A  A  A

Ovarian Cysts

Sponsored Links

Ovaries are an important part of a woman's reproductive system. There are two ovaries situated on either side of the uterus. They produce eggs that pass down the Fallopian tube into the uterus. Here, the egg may be fertilized by a sperm. It is possible a small cyst develops in the ovary that may lead to irregular menstrual cycle. Let us learn more about these ovarian cysts from the following paragraphs.

What are Ovarian Cysts?

Cysts are fluid-filled sacs that form in or on the ovary. Most of the cysts are harmless and do not cause any symptoms. However, at times they may lead to painful menstruation. Most of the cysts disappear on their own. They are very common during the childbearing years of a woman.

Causes of Ovarian Cysts

The causes of ovarian cysts depend on the type of cyst. Let us have a look at the types and understand the causes.

Functional Cysts: These are one of the most common cysts that form during ovulation. These cysts occur when the egg is not released from the sac or when the egg sac does not dissolve after the egg is released. When the normal egg follicle does not stop growing, it forms a functional cyst. There are types of functional cysts:

  • Follicular cysts: These cysts are formed in the absence of ovulation or when a follicle collapses. This cyst can rupture at times and lead to a lot of pain. This pain occurs during ovulation or middle of menstruation.
  • Corpus luteum cysts: This is a cyst that may be filled with fluid or blood. It rarely produces any symptoms and may suddenly rupture. Thus, causing internal bleeding as well as sharp pain.

Nonfunctional Cysts: Cysts that are not grouped under functional cysts are placed here. These cysts include some of the following:

  • Polycystic ovaries: These cysts commonly called as polycystic ovary syndrome (PCOS) are formed when eggs fail to open.
  • Endometriomas: When the tissue or endometrium lining the uterus starts growing on other organs including ovaries, leads to endometriomas. This is a very painful condition that causes fertility problems.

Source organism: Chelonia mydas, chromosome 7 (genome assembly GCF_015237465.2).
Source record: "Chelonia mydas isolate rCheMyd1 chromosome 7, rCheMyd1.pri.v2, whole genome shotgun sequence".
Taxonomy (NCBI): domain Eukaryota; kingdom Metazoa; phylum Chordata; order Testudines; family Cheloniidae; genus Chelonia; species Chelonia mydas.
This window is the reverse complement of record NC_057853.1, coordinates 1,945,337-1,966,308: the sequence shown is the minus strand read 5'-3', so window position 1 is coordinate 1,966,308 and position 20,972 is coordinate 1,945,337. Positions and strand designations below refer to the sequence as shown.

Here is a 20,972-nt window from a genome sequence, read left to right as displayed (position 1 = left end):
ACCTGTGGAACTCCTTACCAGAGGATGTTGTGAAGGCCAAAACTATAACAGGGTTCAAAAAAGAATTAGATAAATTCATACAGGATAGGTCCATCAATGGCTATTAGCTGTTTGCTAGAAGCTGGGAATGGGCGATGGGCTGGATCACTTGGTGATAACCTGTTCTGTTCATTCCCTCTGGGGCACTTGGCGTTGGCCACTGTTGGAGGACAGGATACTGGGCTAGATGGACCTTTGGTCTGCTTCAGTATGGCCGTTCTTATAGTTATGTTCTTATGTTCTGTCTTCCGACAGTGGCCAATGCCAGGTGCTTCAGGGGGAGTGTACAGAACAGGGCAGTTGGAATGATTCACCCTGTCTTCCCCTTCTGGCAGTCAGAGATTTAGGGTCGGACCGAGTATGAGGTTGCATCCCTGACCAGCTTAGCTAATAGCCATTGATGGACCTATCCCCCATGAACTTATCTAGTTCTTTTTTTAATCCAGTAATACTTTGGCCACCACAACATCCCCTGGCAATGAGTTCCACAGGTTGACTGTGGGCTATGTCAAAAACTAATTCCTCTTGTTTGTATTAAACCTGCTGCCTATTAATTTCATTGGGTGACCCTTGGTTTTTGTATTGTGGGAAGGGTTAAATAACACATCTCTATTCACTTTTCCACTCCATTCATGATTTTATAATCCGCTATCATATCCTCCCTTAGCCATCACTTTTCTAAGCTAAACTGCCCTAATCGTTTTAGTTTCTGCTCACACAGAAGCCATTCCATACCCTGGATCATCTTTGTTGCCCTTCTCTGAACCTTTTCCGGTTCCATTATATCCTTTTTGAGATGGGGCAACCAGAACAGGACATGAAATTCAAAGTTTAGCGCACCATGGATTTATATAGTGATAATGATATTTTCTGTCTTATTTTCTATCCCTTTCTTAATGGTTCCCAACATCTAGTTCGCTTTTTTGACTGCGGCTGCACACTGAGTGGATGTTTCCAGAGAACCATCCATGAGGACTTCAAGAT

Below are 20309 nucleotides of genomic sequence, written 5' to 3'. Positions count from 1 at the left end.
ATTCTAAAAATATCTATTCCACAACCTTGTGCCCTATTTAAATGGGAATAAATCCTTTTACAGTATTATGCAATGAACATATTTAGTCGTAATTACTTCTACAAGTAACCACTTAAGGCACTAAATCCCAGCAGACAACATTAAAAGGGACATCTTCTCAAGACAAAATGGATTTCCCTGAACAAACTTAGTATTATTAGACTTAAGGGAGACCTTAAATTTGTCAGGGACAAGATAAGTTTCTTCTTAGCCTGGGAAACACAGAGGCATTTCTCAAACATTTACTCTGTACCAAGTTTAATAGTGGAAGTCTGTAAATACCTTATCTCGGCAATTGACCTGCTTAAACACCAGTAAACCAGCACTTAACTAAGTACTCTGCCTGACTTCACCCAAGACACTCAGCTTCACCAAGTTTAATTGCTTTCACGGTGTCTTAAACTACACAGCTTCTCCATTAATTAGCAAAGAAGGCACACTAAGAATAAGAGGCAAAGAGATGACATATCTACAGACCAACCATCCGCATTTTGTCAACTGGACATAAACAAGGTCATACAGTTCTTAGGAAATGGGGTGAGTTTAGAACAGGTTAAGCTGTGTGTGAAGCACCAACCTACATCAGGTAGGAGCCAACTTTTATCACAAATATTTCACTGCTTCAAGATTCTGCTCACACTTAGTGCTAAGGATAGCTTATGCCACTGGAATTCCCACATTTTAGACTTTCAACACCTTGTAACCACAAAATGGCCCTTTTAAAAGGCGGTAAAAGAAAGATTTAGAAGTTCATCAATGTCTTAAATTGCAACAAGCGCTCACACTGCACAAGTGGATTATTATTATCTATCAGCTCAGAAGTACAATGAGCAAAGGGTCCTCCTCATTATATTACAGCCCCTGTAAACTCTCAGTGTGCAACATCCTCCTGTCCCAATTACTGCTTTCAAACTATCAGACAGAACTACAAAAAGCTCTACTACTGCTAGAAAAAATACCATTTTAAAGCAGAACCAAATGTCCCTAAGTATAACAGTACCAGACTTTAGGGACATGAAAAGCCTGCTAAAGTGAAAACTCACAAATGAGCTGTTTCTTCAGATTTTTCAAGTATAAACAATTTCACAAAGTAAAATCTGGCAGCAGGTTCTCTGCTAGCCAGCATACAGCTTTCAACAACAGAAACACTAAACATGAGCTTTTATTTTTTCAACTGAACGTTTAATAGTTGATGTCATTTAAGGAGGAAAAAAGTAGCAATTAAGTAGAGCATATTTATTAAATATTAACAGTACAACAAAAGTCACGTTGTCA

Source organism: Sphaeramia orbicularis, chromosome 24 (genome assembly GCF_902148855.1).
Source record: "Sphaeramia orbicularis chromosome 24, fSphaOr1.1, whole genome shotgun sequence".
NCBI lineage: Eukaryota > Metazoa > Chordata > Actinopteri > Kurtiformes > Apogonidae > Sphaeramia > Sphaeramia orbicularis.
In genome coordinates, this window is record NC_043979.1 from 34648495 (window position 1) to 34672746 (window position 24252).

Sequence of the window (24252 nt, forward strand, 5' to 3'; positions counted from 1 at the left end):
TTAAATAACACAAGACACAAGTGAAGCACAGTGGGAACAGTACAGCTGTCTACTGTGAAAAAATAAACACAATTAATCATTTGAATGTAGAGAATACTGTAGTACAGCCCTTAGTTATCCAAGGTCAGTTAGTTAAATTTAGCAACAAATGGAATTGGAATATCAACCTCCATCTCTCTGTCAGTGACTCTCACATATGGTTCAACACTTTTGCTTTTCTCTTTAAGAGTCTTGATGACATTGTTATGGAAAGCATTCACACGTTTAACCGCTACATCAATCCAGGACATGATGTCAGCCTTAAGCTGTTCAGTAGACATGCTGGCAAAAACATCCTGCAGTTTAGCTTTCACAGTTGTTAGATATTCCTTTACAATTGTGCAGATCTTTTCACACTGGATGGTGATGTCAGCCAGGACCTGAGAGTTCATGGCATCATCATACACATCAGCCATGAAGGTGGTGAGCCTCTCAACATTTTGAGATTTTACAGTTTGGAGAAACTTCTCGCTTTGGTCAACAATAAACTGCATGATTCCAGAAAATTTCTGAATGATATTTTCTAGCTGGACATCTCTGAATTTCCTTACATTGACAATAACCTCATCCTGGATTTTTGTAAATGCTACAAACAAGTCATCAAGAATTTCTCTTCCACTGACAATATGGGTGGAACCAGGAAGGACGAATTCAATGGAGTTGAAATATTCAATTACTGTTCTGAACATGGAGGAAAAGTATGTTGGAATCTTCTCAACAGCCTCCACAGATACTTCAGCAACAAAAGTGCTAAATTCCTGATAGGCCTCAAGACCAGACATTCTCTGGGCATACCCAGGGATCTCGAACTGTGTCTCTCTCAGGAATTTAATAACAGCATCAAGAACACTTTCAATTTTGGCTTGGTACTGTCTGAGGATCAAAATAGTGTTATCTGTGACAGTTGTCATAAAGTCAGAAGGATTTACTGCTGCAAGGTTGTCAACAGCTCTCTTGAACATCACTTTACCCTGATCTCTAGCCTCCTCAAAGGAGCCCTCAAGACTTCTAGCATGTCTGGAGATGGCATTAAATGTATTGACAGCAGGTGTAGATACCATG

• Mature cystic teratomas: These are cysts that contain different types of body cells like teeth, bone, hair, etc. This happens as egg cells can develop into any type of cell. They usually disappear on their own when small in size.
  • Cystadenomas: These cysts develop from the ovarian tissue and are filled with fluid.

Symptoms of Ovarian Cysts

Sponsored Links

Cysts are normally non-cancerous in nature and usually do not produce any symptoms. When they do lead to problems, the symptoms include:

  • Constant or intermittent pain in the lower abdomen
  • Irregular menstruation cycle that is either heavier or lighter than normal periods
  • Severe pain when the cyst bursts
  • The cysts may twist on the stalk of the ovary it is growing on. This causes blockage of blood supply and severe pain
  • Loss of appetite
  • Severe weight gain
  • Painful sex
  • Painful urination
  • Bloating

Diagnosis of Ovarian Cysts

Ovarian cysts are usually detected by chance. They are observed during an abdominal examination or internal examination. Constant pain, heavy bleeding, etc. call for an ultrasound test. During this test, most of the cysts are detected.

Treatment for Ovarian Cysts

The treatment for ovarian cysts depends on the symptoms as well as patients age. The doctor may first wait and watch for a few months. The cysts may disappear on it's own with time. If it does not, the doctor may recommend birth control pills that reduce the occurrence of more cysts. Pain relievers may be offered to reduce the pain in the pelvic region. If the cysts are too large or continues to grow, the doctor may recommend cystectomy. In some cases, if the ovary has to be removed too, a procedure is carried out called oophorectomy.

Cysts cannot be prevented, but most cysts go away on their own and are non-cancerous in nature. They are very common in women of childbearing age. If you have any doubts, speak to a gynecologist today.

Sponsored Links

Written by: Saptakee sengupta
Date last updated: February 2, 2015